I was struck by how much I had come to see my home as an anchor. My feelings may well be magnified by the fact that this is the only home I have ever known (my room/house at university was a temporary measure, as Emma’s family home is now). This is the house I was in when I learned to walk, read, write, speak. This is the garden in which I played football endlessly, or so it must have seemed to my parents, whose lawn and flower beds bore the brunt of my relentless running and wayward shots. This is the field in which I had the majority of the few riding ‘lessons’ I have ever had. This is the quiet country lane up which I learnt to drive. That’s the garden wall which gave me the scar above my right eyebrow, and somewhere over there, behind the fruit bushes are the final resting places of Brandy, Peg, Robbie, Poppy, Nina, Smokey the rabbit, a couple of my sister’s guinea pigs, a budgie, and whichever chickens escaped the clutches of the fox long enough to die of natural causes. We probably even buried the goldfish somewhere in that garden.

This house has always been the centre of my life, and I think I will always consider it to be my home, probably even after my family no longer live there. It has always been a refuge from the outside world when I have had enough of school, work, people or travelling, and a base of operations when I am in a more outgoing frame of mind, eager to go to new places, see new sights and meet new people. I had personalised my room (many times over), and soon it will be bare, stripped of everything I want to take with me, and only containing a couple of redundant pieces of furniture and some clutter I have either forgotten or rejected as unnecessary.

The hardest thing though, is leaving behind my family.

Bits and bobs

Firstly, you may have noticed that my header image has changed. Like it? I took it myself, dontcha know! It’s a place called Orlestone Woods at the back of Hamstreet near where I (used to) live. It’s a fantastic place to go walking, particularly if you have a dog you need to exercise. It’s probably too late now, but during spring, around April time, there is a carpet of bluebells and on a sunny day it looks magical. I know that sounds very hippy-ish, and I would hate for you to think I’m going soft in my old age, but it manages to delight even a miserable sod like me.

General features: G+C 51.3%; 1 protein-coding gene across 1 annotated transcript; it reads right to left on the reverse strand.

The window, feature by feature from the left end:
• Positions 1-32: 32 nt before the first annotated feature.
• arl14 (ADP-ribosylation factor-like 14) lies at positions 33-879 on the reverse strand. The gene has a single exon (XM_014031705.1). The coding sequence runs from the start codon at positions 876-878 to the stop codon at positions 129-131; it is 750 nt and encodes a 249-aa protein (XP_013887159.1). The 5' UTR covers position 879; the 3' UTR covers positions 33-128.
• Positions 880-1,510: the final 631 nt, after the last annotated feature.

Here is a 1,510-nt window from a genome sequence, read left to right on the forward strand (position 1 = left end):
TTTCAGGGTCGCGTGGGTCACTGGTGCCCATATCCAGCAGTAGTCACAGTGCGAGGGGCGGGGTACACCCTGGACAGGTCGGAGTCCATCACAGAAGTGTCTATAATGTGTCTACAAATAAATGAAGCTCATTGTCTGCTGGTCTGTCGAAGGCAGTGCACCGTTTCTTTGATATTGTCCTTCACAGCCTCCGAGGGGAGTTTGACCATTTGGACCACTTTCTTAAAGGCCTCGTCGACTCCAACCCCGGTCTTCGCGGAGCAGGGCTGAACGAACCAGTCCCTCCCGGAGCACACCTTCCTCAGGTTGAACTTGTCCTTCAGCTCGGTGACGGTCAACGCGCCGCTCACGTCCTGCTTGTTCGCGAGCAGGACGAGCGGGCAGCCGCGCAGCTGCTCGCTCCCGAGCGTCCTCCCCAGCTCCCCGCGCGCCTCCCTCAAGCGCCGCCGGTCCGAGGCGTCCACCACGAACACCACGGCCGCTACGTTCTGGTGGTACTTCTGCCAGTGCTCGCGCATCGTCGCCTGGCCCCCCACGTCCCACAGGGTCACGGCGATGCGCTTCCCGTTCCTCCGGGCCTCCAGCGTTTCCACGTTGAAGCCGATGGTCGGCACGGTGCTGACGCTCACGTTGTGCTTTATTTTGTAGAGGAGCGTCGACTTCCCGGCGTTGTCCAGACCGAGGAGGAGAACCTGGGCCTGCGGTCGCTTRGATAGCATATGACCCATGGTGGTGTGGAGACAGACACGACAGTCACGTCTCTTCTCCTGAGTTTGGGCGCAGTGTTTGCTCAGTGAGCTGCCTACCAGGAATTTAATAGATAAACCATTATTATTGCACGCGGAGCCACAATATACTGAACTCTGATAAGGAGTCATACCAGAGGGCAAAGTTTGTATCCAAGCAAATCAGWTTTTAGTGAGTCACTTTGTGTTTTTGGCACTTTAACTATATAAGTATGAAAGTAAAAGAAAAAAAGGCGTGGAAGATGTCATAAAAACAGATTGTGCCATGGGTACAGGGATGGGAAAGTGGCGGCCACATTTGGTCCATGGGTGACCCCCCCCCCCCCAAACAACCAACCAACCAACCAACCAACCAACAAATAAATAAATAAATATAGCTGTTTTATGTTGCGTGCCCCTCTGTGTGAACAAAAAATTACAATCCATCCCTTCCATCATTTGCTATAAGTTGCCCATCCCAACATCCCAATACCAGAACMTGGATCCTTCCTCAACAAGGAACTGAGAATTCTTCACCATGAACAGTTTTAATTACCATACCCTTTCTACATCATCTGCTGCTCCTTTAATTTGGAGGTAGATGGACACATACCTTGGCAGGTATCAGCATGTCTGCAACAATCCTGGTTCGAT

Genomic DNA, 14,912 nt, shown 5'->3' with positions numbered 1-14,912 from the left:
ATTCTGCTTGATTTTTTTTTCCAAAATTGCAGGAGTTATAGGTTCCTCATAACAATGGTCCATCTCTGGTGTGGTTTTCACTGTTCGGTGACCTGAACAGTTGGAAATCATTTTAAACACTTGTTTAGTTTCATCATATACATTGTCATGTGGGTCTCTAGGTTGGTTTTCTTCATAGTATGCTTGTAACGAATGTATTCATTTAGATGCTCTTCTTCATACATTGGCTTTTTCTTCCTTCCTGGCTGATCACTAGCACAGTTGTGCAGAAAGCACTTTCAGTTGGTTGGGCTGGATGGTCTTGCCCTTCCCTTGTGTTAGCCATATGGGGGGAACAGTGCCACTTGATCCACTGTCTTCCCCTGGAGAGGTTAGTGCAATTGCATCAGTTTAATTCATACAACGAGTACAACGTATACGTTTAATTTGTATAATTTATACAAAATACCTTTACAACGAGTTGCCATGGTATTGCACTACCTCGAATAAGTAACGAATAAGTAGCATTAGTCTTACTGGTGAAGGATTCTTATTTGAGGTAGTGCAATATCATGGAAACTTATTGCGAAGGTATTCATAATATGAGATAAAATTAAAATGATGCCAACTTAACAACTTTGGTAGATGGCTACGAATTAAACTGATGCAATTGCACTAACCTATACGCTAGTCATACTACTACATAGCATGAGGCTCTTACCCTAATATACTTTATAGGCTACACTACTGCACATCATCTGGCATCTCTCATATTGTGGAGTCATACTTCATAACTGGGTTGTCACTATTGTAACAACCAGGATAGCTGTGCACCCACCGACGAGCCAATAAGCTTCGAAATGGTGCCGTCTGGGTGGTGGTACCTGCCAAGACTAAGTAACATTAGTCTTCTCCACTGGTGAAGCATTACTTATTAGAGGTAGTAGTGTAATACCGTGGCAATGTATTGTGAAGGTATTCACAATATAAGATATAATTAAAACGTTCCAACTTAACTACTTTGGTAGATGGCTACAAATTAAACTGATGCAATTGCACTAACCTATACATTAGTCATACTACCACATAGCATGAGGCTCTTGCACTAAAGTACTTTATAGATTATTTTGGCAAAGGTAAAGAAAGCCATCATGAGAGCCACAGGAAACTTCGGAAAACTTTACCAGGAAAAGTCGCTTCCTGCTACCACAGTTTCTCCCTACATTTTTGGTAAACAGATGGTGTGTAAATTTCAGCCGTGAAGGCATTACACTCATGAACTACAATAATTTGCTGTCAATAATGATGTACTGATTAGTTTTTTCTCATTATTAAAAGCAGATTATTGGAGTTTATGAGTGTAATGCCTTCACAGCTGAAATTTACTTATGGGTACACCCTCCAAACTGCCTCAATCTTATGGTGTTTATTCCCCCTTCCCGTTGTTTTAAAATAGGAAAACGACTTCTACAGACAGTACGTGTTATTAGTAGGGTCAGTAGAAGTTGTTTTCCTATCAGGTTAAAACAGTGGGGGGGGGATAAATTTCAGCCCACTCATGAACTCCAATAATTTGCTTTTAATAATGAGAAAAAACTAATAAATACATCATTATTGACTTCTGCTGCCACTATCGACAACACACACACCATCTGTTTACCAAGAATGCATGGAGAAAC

Secondly, as hinted by both the paragraph above, and the recent posts on house buying, I have moved to Essex! This is a temporary step in the whole relocation process: I am now living with Emma and her family while the purchase of our house goes through. Thankfully, I have a job up here; I transferred within the wide-ranging Waitrose network a month ago, and though there are many things about Waitrose that cause me to sigh, curse and/or roll my eyes, there are also quite a number of advantages to working for them, not least the fact that they can accommodate me in giving me a transfer. It gives me one less thing to worry about while going through the process of moving house, something which regularly tops lists of “most stressful things you’ll ever do”. I’m pretty sure I saw one list somewhere that had placed it ABOVE divorce and the death of a close friend or relative (though I guess if it’s topping the list, it has got to be above those things…)